Cluster Citations

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Citation Cluster

Authors: Kai Eckert, Peter Murray, Ed Summers


First, it is important to consider what a citation is:

Broadly, a citation is a reference to a published or unpublished source (not always the original source). More precisely, a citation is an abbreviated alphanumeric expression (e.g. “[Newell84]”) embedded in the body of an intellectual work that denotes an entry in the bibliographic references section of the work for the purpose of acknowledging the relevance of the works of others to the topic of discussion at the spot where the citation appears. Generally the combination of both the in-body citation and the bibliographic entry constitutes what is commonly thought of as a citation (whereas bibliographic entries by themselves are not). A prime purpose of a citation is intellectual honesty; to attribute to other authors the ideas they have previously expressed, rather than give the appearance to the work's readers that the work's authors are the original wellsprings of those ideas. Wikipedia

Based on that definition, citation can be seen as the activity of relating one piece of content with another by an author, using bibliographic information. It is interesting to note that Wikipedia’s definition is based on traditionally cited materials (books, articles, etc), however we consider citation of resources like datasets to be in scope for this cluster.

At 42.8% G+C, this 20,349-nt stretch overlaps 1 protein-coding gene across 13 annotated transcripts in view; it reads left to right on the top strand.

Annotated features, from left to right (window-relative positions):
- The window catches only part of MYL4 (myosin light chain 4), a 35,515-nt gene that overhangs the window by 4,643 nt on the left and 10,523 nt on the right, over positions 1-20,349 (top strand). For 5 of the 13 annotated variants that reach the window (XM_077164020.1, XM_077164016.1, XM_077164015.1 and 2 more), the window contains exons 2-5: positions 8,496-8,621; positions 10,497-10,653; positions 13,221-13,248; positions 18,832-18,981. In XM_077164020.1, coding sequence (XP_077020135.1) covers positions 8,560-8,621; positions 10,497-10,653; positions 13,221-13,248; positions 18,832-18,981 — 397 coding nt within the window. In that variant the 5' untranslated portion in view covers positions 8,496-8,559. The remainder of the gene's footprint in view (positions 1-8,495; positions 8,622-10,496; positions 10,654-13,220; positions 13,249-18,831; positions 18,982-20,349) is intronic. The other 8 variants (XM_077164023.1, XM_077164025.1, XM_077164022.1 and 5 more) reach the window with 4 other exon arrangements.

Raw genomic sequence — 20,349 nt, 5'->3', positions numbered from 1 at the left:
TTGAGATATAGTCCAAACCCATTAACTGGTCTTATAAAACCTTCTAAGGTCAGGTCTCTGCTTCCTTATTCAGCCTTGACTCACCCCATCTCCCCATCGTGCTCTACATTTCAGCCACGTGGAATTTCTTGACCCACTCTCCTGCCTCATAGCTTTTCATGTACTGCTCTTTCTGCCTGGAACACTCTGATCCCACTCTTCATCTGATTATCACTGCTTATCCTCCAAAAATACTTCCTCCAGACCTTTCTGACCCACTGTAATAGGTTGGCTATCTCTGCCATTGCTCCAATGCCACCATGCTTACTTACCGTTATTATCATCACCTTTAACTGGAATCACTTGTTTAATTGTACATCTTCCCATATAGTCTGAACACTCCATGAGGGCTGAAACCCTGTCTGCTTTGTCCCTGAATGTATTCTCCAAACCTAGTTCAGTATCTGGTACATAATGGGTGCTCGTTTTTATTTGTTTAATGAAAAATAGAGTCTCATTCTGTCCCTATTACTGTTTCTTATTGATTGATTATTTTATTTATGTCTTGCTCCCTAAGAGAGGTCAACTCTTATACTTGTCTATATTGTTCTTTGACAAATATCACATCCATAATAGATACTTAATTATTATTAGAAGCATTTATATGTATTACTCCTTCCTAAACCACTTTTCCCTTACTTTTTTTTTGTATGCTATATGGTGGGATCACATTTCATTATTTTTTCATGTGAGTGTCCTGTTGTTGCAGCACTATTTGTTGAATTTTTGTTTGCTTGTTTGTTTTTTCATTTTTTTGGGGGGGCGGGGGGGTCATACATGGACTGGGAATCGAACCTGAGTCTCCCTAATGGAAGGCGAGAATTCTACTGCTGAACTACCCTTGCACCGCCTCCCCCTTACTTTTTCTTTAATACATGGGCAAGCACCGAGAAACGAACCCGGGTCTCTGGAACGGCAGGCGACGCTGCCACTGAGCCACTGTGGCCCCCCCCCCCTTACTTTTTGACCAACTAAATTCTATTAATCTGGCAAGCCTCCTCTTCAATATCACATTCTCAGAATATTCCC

Topic in the Context of Linked Data

A citation in linked data context is usually seen as a typed link to a referenced resource. Traditionally, as seen in the Wikipedia definition, a citation is a description of the referenced resource. A citation may not include a URI to create a link in the linked data context. Indeed, referenced resources often do not have a URI, or it is a non-trivial task to discover what an appropriate URI is.

We consider a citation to be a description of another resource, embedded in a particular context (an article, a book, etc) that enables the resource to be identified located and retrieved. A complete description of the referenced resource is considered out of scope, and more appropriate for other topic groups such as the Bibliographic Data Cluster.

We see several levels of granularity (or specificity) of a citation between documents, each level building on the previous with increased amounts of information about the connection between citing and cited documents. We want to be able to express citations as we find them in documents (e.g. entries in a bibliography, as extracted from a scanned book) and expand the amount of data when available (a URI for the resource). At a fundamental level, bringing a citation into the linked data realm means that a URI is assigned to it for others to build on, as outlined in these levels, an example would be

  • Level 1: Citations as string as found in the text of a publication (Book, Article, etc)
  • Level 2: Structured as a result of automatic/manual parsing: e.g. Dublin Core, Bibliontology